Darren Gutteridge's Thoughts: Daniel Bryan does the quadruple in my year end awards – best babyface, best worker, best match, and MVP. I admit, a big part of my enjoyment of all things American Dragon in 2013 has been the smug satisfaction it brought me after years of telling people DB was the man. And this year of all years, I don't think many will accuse me of being too “fanboy-ish”. To deny Bryan was the most exciting thing in wrestling this year is insane. He went from being “that internet guy” to being on the verge of usurping Cena as the face of the company (I doubt that will every truly happen though). And if his current fever pitch support rolls through 2014, I won't be slightly surprised if he sweeps the 2014 awards too.

Ryan Kester's Thoughts: Daniel Bryan is easily the MVP of 2013. No other wrestler provided so many quality matches and such a fervor for wrestling as Bryan did in 2013. When WWE needed someone to take over the top slot while John Cena had surgery, Bryan was their go-to guy, and that alone speaks for his contributions to the company. Bryan had an unprecedented year of growth both in his star power and in the quality of his performances, and he carried the WWE product for the better part of the year.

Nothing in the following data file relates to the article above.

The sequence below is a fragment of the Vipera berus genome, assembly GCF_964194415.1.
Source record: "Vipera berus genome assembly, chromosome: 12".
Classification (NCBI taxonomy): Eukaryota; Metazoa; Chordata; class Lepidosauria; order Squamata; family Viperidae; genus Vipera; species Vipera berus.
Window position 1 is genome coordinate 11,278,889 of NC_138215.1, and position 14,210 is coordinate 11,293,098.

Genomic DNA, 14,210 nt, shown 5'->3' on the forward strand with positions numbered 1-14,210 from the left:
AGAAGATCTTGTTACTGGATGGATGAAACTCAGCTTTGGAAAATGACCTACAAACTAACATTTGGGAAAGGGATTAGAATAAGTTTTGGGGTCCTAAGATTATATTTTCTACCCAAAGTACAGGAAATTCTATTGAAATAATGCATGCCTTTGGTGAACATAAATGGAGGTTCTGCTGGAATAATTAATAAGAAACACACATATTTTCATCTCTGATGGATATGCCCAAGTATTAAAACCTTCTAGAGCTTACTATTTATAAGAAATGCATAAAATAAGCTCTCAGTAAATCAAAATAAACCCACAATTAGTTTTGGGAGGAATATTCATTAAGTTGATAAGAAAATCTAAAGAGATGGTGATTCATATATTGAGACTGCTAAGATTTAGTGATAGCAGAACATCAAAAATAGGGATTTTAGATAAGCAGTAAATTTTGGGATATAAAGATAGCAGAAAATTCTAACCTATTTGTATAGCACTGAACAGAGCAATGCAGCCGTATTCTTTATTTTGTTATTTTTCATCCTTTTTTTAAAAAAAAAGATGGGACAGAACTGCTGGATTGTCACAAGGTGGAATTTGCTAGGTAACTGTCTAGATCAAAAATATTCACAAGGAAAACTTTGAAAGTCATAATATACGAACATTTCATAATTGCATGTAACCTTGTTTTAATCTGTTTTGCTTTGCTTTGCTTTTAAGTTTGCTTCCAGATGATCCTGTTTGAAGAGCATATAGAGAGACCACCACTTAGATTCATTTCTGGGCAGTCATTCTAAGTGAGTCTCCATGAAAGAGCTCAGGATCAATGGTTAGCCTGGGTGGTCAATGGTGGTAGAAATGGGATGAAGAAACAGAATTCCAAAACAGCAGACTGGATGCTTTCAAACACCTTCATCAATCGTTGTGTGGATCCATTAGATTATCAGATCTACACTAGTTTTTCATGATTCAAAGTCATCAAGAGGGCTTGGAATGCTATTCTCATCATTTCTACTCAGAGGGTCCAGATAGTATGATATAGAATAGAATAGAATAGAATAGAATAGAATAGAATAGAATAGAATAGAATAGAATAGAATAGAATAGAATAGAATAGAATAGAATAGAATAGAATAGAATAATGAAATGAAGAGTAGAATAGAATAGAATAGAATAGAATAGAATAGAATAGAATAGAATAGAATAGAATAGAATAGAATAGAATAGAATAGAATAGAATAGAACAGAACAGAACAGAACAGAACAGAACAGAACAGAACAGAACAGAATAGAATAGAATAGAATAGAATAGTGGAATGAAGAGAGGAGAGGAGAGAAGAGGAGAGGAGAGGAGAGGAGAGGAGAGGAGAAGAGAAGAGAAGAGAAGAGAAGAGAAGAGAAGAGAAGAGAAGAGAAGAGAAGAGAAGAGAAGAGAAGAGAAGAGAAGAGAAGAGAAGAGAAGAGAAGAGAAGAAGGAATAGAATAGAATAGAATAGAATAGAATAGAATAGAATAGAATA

Jeff Lutz's Thoughts: As much as I'd like to pick Daniel Bryan for MVP, it just wouldn't fit in with the definition. He may be Player of the Year, but until further notice the most valuable player or person or performer in the professional wrestling/sports entertainment industry is John Cena. I've been outspoken about the damage his presence has done to the idea of creating new stars, but WWE's hesitation in those efforts comes from the place of knowing Cena can carry the company. He's the only true main-eventer on WWE's roster, and he solidifies his spot with charity work, media appearances and ambassador work that would have exhausted the common man years ago. Without Cena, WWE may not have opened the performance center or been confident enough to go over the top with the WWE Network. He's the 10-time reigning, defending MVP of the business.